Czech billionaire Prime Minister Andrej Babiš yesterday (18 June) rejected the European Commission’s multi-year draft budget as “completely unacceptable”, lashing out at spending priorities imposed by Brussels.
While the commission has earmarked funds for workforce training and requalification, Babiš believes more should be spent on investment.
“Brussels is again trying to impose its ideas when we need to direct money towards investments,” said the chemicals, food and media mogul, listed by Forbes as the second wealthiest Czech citizen.
European funds “should be used for investment, so that it can bring tangible results so that we can see where it goes… and not get lost in professional training courses,” Babiš said, quoted by the Czech CTK news agency.
“The draft budget is completely unacceptable.”
The EU has proposed spending more on Greece, Italy and other member countries hit by the economic and migrant crises and less on increasingly wealthy eastern states in its post-Brexit spending plans for 2021-2027.
European sources have said that Poland and Hungary would receive more than 20% less in cohesion funds in the next budget, compared to the current 2014-2020 spending plan.
Confused about the EU budget figures on cohesion? @MehreenKhn has saved the day. Her table shows the Commission's allocation numbers — and the (unpublished) internal figures that help us understand what they mean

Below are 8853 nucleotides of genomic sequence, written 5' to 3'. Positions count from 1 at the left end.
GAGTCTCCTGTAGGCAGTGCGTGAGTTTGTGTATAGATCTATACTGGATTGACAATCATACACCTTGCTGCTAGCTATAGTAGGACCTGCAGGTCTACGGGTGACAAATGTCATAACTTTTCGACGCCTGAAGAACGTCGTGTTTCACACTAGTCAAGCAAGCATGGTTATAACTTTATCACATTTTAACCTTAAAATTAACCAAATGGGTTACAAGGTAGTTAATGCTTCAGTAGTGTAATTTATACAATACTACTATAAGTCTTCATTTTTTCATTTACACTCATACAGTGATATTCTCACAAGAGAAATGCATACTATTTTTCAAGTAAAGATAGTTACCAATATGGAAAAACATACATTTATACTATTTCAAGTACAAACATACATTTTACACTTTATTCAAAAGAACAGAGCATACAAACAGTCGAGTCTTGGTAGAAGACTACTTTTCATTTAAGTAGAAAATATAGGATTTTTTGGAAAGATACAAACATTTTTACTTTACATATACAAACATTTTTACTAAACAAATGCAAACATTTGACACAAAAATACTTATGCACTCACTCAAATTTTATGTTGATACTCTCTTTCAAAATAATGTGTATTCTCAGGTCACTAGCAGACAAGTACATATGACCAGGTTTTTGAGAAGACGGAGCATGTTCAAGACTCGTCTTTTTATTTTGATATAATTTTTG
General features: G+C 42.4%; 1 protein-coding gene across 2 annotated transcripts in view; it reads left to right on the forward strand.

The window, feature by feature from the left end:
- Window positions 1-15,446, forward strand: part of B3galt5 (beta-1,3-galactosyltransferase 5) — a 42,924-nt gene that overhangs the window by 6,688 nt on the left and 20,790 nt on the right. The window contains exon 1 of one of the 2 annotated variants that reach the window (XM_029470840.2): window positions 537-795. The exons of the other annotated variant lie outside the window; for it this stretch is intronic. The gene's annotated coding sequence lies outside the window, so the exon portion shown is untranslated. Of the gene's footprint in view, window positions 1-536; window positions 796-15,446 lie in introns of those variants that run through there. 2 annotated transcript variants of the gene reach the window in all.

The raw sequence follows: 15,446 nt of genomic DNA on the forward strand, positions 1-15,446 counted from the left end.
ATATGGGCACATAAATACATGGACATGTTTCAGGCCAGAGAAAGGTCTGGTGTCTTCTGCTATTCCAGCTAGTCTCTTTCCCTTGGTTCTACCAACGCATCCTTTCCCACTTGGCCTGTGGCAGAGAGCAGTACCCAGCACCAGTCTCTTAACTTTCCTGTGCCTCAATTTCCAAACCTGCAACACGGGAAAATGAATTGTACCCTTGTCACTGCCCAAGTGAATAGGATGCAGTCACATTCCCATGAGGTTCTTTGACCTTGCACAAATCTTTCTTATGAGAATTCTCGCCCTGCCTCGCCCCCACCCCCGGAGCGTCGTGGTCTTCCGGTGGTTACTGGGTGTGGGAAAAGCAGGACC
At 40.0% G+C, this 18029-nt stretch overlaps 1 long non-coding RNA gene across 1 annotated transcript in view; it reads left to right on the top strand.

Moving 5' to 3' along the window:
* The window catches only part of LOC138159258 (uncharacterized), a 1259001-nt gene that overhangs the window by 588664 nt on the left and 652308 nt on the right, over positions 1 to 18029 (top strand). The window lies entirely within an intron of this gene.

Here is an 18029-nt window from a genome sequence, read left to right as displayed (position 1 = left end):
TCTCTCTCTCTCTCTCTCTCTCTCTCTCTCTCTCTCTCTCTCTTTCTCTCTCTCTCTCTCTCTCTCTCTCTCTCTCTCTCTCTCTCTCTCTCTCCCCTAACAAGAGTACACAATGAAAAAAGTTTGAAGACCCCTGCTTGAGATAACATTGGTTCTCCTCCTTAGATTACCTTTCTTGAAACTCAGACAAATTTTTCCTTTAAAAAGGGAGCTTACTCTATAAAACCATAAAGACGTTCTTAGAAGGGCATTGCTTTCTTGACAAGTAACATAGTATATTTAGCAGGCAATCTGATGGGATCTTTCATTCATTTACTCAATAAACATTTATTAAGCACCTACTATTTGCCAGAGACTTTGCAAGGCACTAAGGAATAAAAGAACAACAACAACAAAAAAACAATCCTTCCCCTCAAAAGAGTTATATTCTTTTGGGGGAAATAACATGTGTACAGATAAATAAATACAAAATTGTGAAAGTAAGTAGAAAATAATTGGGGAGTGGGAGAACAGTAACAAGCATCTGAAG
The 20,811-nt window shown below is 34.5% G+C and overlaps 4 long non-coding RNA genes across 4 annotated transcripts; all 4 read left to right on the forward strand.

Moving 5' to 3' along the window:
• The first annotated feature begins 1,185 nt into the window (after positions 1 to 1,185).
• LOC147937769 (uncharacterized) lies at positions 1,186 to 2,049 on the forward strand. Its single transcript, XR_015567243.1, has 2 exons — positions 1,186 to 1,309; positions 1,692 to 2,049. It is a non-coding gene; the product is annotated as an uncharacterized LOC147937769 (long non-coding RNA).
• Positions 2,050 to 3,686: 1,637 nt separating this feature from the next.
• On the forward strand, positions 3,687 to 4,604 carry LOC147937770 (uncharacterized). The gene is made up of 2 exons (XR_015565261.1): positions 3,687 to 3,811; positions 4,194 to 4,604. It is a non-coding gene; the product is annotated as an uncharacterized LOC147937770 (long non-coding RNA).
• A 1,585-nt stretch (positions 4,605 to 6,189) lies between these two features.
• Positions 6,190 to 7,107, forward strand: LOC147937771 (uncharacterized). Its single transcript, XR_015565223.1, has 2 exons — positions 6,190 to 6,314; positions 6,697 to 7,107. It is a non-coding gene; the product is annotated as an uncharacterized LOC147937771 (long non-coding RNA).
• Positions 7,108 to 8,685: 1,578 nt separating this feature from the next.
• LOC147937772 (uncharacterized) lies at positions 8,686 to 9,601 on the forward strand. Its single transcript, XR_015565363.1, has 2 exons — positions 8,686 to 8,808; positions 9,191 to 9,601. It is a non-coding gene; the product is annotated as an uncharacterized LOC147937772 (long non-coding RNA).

— Alex Barker (@alexebarker) May 29, 2018
The Polish government has already denounced as “unacceptable” the proposed reduction, a stance echoed by other eastern EU members including Latvia.
EU officials deny the cuts are aimed at punishing eastern EU countries like Hungary, Poland and Slovakia for refusing to admit migrants.
The commission’s May proposal foresees a seven-percent cut to cohesion funds in a €1.279 trillion budget to help make up for the loss of Britain’s contribution after Brexit in 2019.
Cohesion or development policy aims to bring economic conditions in the 28-nation bloc’s traditionally poorer eastern countries up to the higher western levels.
Funds for agriculture, which with development funds account for the biggest share of the budget, are facing a five percent cut.